Andrea Levy’s award-winning novel Small Island, published in 2004, is set in 1948 with flashbacks that take readers to scenes of World War II. One of its strongest themes is that war causes casualties (both on and off the battlefield) that are physical and psychological as well as individual and societal. The other major theme is that of racial discrimination and the challenges facing immigrants.

Three main characters drive this story. Queenie is a white British woman who recognizes the differences between white people and black people but pays little attention to them. Queenie has been left on her own. Her husband, Bernard, is in India on behalf of the British Air Force (at least, Queenie thinks that is where he is). Although the war has ended, Bernard has not returned home. To support herself, Queenie rents out rooms to whom her neighbors call “colored” people. The money she makes is keeping her alive.

One of Queenie’s first tenants is Gilbert Joseph, a Jamaican. She actually knew Gilbert a few years back when she was living in the countryside. Gilbert had come to the farm where Queenie lived with her father-in-law, and they had become friends. At the time, Gilbert was in the British Air Force. In 1948, Gilbert finds Queenie in London. He is no longer a soldier, and his new bride is about to arrive from Jamaica; Gilbert needs a place for them to live. Although Queenie’s house has been damaged by German bombs and has fallen somewhat into disrepair (because Queenie cannot finance the upkeep of the large building), she lets Gilbert rent a room. In fact, Queenie was one of the few white Londoners who were willing to do so. Gilbert had quickly discovered that although he was accepted as a British soldier, once the war was over and his uniform was returned, the prejudice of his compatriots had returned.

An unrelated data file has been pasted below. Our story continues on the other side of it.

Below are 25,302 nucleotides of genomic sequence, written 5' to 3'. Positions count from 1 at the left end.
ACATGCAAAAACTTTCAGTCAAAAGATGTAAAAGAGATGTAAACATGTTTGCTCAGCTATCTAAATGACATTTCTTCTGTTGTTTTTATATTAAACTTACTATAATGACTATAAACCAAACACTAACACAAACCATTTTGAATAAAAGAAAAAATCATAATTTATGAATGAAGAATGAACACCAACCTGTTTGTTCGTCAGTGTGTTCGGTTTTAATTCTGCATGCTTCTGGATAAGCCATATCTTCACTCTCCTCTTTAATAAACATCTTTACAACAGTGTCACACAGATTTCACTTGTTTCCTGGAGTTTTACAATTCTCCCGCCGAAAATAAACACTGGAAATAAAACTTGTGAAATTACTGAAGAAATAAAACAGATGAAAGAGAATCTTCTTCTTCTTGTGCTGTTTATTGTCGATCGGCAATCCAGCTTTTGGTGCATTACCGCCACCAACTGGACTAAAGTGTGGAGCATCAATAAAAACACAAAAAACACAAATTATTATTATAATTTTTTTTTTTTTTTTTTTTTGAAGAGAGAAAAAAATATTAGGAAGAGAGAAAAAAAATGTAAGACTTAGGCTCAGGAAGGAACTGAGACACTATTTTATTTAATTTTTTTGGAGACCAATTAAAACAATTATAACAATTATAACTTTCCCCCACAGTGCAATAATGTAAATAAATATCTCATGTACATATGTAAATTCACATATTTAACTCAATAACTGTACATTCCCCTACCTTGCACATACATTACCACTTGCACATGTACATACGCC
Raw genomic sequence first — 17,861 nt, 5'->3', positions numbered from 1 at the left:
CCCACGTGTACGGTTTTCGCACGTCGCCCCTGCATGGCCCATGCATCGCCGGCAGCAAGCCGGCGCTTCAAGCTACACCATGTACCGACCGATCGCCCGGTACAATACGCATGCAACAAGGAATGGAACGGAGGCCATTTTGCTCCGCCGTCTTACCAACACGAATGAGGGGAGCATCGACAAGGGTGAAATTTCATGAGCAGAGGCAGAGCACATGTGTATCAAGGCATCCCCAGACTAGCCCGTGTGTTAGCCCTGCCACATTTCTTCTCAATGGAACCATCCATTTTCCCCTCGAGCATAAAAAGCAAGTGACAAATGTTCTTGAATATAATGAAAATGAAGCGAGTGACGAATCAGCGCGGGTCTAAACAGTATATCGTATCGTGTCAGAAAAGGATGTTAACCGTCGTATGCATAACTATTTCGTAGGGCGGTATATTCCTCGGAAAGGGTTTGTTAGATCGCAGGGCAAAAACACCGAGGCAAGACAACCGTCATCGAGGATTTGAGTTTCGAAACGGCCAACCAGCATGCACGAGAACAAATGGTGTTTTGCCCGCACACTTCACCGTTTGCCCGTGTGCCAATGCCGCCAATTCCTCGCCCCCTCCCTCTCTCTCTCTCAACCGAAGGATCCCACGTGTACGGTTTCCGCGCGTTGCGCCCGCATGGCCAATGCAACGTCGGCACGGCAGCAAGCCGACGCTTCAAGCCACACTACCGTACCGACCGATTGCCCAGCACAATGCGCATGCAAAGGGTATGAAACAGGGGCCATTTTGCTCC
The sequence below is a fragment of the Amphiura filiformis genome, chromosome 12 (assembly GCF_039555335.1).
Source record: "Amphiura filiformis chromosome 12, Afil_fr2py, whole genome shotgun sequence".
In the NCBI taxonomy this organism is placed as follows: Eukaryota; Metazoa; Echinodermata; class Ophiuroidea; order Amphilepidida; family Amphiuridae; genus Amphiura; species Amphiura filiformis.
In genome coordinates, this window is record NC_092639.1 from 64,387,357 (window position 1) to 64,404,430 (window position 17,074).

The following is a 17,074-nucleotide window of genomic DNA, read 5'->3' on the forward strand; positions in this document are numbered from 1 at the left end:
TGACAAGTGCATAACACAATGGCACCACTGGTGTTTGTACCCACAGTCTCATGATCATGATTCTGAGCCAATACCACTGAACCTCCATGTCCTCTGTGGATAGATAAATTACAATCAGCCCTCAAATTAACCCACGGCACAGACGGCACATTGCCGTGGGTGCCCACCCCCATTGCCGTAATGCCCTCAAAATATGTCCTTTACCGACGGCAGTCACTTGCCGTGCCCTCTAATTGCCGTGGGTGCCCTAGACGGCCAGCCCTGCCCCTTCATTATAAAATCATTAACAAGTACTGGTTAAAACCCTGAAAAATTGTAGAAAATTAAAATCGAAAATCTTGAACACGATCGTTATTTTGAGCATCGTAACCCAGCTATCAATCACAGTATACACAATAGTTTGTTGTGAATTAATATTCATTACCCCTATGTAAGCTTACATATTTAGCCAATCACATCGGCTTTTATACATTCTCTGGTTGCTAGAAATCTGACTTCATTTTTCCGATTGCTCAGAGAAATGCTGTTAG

The theme of discrepancy between romanticized vision and reality is also woven through Levy’s novel. This theme is most often characterized by Hortense, Gilbert’s wife. As a girl living in Jamaica, Hortense had thought of England as a promised land—everyone was happy and rich in England. Once she got off the ship, she was faced with the cold reality. She had not imagined how harsh a British winter could be. Another confounding aspect of living in England was that although Hortense had prided herself as one of the better educated people on her small island, British people had trouble understanding her perfect (Jamaican-accented) English.

The heart-wrenching and sometimes humorous challenges these three characters must face and the friendships they build provide the basis of this story. Starr E. Smith from the School Library Journal referred to Small Island as “a masterful depiction of a society on the verge of major changes.”


Andrea Levy’s award-winning novel Small Island (2004) is primarily set in England in 1948, following World War II. It is told through four different perspectives; alternating chapters are captioned with one of the four main characters’ names. In this way, the author announces which narrator has been assigned the task of relating his or her version of the linked story. It is necessary at times for the reader to remember who the narrator is, and Levy deftly creates distinct mannerisms and language to help identify each narrator.